Listing A

Listing A
Private Sub Workbook_Open()
'Set scroll area.
Sheets("Data").ScrollArea = "A1:G46"
End Sub

To reset the scroll area to nothing, you can use an empty string:

Sheets(“Data”).ScrollArea = “”

How you call it is up to you; you may never need it, but if you have a library module, you might want to include this short snippet, just in case.

Remove unwanted page breaks in Word

Mike inherited a Word document that’s full of hard page breaks. Most of them are proving difficult to work with because he has been asked to make major changes. It’s a long document and finding them all is going to be tedious work. Mike’s in luck because he can use Word’s Find And Replace feature to remove all the hard page breaks.

First, let me explain what a hard page break is. To force a new page, you press [Ctrl]+[Enter]. As a rule, hard page breaks are a bad idea. They inhibit Word’s natural flow from page to page and in truth, they’re seldom necessary because there are better ways to anchor content to the top of a page. You can learn more about avoiding hard page breaks by reading the following articles:

Now, let’s return to Mike’s problem–deleting hundreds of hard page breaks. The quickest way is to click Show/Hide in the Paragraph group on the Home tab to display the Page Break codes. Then, select the page break code (Figure E) and press [Delete]. But in Mike’s case, doing so is impractical.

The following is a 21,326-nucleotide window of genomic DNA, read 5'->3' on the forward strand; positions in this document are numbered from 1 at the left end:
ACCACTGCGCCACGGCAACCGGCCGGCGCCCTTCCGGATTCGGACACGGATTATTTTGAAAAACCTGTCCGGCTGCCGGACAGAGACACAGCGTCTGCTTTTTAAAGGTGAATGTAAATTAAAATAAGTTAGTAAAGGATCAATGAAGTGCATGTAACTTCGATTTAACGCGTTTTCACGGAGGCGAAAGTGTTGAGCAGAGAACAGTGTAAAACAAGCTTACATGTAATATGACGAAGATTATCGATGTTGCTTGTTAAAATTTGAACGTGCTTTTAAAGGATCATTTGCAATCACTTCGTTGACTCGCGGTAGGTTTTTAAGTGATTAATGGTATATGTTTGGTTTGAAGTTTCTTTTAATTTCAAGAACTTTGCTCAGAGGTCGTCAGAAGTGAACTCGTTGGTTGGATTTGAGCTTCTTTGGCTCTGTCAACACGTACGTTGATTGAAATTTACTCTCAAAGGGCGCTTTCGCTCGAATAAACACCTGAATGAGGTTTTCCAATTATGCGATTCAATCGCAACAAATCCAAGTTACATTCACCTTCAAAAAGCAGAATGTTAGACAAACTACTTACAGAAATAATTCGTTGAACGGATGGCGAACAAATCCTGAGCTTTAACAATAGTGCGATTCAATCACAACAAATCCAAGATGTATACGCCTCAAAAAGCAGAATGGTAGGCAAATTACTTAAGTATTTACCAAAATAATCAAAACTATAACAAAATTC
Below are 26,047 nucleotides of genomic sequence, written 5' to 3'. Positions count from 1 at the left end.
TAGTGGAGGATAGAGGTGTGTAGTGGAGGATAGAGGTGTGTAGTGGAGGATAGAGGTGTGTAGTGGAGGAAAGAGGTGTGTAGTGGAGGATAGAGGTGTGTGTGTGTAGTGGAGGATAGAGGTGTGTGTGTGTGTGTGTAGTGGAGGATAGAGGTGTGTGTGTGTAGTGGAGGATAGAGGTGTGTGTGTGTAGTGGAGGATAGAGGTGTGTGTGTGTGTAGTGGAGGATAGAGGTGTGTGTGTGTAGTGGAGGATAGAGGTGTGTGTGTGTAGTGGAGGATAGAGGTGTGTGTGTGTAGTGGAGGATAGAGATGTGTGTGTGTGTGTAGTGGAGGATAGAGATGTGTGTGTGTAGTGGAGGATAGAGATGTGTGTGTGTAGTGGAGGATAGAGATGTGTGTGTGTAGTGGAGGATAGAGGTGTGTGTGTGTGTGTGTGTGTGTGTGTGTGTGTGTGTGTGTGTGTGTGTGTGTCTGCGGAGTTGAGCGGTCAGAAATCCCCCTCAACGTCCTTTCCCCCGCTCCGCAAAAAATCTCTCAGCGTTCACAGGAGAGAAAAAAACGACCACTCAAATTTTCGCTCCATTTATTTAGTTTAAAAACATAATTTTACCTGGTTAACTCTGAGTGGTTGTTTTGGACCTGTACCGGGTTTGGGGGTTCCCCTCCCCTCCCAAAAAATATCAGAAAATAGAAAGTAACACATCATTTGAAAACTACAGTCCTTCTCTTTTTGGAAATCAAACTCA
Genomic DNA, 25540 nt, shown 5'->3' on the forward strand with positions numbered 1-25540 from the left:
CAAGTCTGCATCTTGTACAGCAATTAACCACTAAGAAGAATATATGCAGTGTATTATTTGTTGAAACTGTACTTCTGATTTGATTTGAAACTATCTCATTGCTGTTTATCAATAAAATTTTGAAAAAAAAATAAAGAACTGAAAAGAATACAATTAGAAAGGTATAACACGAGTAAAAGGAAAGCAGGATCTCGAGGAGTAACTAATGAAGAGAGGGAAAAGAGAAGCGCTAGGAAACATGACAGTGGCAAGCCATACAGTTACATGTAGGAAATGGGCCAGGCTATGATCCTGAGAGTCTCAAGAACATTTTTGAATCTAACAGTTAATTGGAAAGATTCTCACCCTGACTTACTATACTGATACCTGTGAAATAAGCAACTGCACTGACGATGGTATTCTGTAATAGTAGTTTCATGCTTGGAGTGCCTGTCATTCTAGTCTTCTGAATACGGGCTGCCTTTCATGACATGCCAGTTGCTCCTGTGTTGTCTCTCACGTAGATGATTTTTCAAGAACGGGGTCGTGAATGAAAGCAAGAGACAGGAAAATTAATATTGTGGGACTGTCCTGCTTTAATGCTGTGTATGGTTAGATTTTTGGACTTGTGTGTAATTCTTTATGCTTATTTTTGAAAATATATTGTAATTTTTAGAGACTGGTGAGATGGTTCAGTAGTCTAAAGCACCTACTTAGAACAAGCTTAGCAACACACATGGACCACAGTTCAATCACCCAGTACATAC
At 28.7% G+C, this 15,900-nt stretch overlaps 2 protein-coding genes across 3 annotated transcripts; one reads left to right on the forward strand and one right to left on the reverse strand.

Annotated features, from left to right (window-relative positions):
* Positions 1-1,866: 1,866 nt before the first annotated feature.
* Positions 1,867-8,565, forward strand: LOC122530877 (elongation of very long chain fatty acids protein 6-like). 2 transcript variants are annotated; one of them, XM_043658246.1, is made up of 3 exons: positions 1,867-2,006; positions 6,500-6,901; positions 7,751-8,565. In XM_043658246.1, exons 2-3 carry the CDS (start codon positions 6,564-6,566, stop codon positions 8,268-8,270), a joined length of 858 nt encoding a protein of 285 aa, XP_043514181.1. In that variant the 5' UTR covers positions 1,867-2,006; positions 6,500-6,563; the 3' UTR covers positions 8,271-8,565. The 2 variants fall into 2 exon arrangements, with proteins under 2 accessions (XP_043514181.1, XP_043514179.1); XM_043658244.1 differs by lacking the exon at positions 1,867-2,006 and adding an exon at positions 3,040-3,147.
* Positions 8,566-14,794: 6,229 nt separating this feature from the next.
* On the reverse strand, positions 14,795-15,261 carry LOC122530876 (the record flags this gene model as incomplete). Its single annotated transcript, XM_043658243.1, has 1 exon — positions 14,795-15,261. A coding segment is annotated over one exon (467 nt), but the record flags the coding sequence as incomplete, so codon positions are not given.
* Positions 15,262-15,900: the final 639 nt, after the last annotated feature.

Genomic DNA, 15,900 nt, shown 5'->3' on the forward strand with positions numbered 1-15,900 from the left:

Figure E

You can remove hard page breaks.

Word’s Find And Replace feature will quickly delete all of those hard page breaks. To accomplish this, do the following:

  1. Click Replace in the Editing group on the Home tab.
  2. Click inside the Find What control.
  3. Click More (if necessary) to display additional options.
  4. From the Special dropdown, choose Manual Page Break (Figure F), which will add ^m to the Find What control.
  5. Make sure the Replace With control is blank; then click Replace All.
  6. Confirm the replacement message and click Close to return to the document.

Figure F

Choose Manual Page Break.

There is a downside to this convenient solution. There might be hard page breaks that Mike wants to retain. If there are only a few, Mike’s best recourse is to delete all the hard breaks in the document and then use one of the methods I linked to earlier to break the pages where he wants. It’ll take a bit of work, but far less than removing hard page breaks selectively. And he’ll have the added bonus of knowing the document can be easily modified in the future.

Send me your question about Office

I answer readers’ questions when I can, but there’s no guarantee. Don’t send files unless requested; initial requests for help that arrive with attached files will be deleted unread. When contacting me, be as specific as possible. For example, “Please troubleshoot my workbook and fix what’s wrong” probably won’t get a response, but “Can you tell me why this formula isn’t returning the expected results?” might. Please mention the app and version that you’re using. I’m not reimbursed by TechRepublic for my time or expertise when helping readers, nor do I ask for a fee from readers I help. You can contact me at susansalesharkins@gmail.com.